Susan Gaidos – Science Careers/AAAS, 01/13/2012
Brazil is hardly a scientific backwater. The Brazilian government became serious about science several decades ago, and as the Brazilian economy has expanded — especially over the last 10 or 12 years — the government has increased support for science even more. According to an article in Science, in 2010 Brazil had moved up to 13th in the list of countries with the most scientific publications. (In the most recent data, they seem to have dropped back to number 14.)
But all is not sun and sandy beaches: Scientists say Brazil has long suffered from an excess of bureaucracy. Quoted in another article in Science, from 2004, Stevens Kastrup Rehen, a professor at the Federal University of Rio de Janeiro, says, “To give you an idea of how bureaucratic the process is, an electrophoresis apparatus that I ordered as an undergraduate was held up by customs until the end of my Ph.D.”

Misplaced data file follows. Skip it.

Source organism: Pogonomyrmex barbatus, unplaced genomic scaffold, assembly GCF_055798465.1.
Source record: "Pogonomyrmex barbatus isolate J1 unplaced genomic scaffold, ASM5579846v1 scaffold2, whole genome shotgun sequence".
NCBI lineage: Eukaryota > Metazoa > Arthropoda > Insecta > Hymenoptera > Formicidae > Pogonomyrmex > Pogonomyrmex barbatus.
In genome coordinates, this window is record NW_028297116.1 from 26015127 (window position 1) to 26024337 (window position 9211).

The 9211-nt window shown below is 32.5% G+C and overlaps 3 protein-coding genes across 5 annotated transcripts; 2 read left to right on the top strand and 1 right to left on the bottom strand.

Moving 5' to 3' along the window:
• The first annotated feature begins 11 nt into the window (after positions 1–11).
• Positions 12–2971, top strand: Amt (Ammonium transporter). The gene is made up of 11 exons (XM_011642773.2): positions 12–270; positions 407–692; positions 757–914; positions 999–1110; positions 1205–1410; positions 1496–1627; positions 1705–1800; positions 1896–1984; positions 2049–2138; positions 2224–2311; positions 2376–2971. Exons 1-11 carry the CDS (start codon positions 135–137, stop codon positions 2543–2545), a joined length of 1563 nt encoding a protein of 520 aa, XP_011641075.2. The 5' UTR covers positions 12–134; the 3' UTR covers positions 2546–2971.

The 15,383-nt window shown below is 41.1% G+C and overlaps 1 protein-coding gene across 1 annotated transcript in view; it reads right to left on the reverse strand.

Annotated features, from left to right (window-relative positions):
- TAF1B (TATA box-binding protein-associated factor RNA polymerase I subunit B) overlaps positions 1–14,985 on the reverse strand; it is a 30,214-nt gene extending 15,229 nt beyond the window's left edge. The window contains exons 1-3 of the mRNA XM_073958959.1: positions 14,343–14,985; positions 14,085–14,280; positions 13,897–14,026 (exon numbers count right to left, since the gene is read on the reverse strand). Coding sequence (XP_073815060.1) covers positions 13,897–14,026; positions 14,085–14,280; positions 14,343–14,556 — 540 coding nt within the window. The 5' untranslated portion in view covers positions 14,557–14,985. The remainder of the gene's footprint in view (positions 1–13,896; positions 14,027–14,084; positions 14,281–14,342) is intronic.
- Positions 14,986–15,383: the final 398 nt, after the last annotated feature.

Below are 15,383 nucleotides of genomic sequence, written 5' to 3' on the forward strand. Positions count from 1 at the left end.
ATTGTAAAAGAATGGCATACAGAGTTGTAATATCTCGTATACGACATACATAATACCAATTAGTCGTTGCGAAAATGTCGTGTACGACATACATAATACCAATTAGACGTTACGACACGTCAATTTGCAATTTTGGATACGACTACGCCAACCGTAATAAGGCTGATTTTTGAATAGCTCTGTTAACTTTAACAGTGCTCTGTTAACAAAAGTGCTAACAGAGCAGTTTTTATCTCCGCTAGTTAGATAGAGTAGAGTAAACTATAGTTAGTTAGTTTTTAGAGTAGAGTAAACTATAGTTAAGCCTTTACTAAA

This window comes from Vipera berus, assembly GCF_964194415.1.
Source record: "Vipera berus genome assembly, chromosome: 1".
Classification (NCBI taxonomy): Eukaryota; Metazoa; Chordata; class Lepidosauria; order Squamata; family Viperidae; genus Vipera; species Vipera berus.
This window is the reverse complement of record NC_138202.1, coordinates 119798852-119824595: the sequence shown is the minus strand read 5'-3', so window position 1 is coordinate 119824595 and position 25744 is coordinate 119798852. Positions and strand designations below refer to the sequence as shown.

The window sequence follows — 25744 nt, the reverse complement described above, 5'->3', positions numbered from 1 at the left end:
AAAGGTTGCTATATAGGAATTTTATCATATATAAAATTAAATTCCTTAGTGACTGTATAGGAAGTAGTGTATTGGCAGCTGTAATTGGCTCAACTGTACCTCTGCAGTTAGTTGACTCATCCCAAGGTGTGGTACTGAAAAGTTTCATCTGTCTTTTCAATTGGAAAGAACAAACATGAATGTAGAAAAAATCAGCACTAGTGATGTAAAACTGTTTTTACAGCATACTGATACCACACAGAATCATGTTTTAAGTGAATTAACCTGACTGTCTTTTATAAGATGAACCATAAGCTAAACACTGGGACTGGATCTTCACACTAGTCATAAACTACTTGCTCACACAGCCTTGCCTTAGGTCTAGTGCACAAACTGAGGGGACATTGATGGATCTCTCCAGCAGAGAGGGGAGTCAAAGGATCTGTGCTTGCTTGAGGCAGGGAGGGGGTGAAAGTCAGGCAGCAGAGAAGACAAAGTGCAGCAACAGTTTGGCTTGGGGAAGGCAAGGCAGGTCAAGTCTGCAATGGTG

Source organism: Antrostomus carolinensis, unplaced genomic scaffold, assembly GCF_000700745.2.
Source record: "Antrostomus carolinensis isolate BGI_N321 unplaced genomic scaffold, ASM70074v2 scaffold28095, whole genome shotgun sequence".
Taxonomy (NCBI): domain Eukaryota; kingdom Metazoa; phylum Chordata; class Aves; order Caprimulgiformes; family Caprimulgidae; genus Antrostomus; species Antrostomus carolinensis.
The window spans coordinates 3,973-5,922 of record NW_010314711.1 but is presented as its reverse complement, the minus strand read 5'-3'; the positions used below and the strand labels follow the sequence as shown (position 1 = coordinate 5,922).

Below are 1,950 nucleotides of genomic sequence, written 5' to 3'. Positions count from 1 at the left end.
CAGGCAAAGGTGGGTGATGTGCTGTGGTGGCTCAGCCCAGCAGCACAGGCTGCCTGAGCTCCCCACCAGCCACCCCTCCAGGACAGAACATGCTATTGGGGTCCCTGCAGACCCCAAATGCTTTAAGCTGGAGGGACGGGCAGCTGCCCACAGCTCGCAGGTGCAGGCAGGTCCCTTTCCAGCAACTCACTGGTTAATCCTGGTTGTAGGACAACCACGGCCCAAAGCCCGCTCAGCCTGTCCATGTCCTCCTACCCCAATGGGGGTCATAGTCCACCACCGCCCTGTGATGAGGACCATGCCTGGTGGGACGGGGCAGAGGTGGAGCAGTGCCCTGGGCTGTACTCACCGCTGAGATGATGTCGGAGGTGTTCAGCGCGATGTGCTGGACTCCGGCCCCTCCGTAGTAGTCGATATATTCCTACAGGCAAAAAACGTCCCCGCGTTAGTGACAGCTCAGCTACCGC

Another problem — hardly unique to Brazil — is an uneven geographic distribution in the support for science, and the economic and social benefits that come from it. Brazil’s scientific wealth is concentrated in the south and southwest, especially in the two big cities, São Paulo and Rio de Janeiro.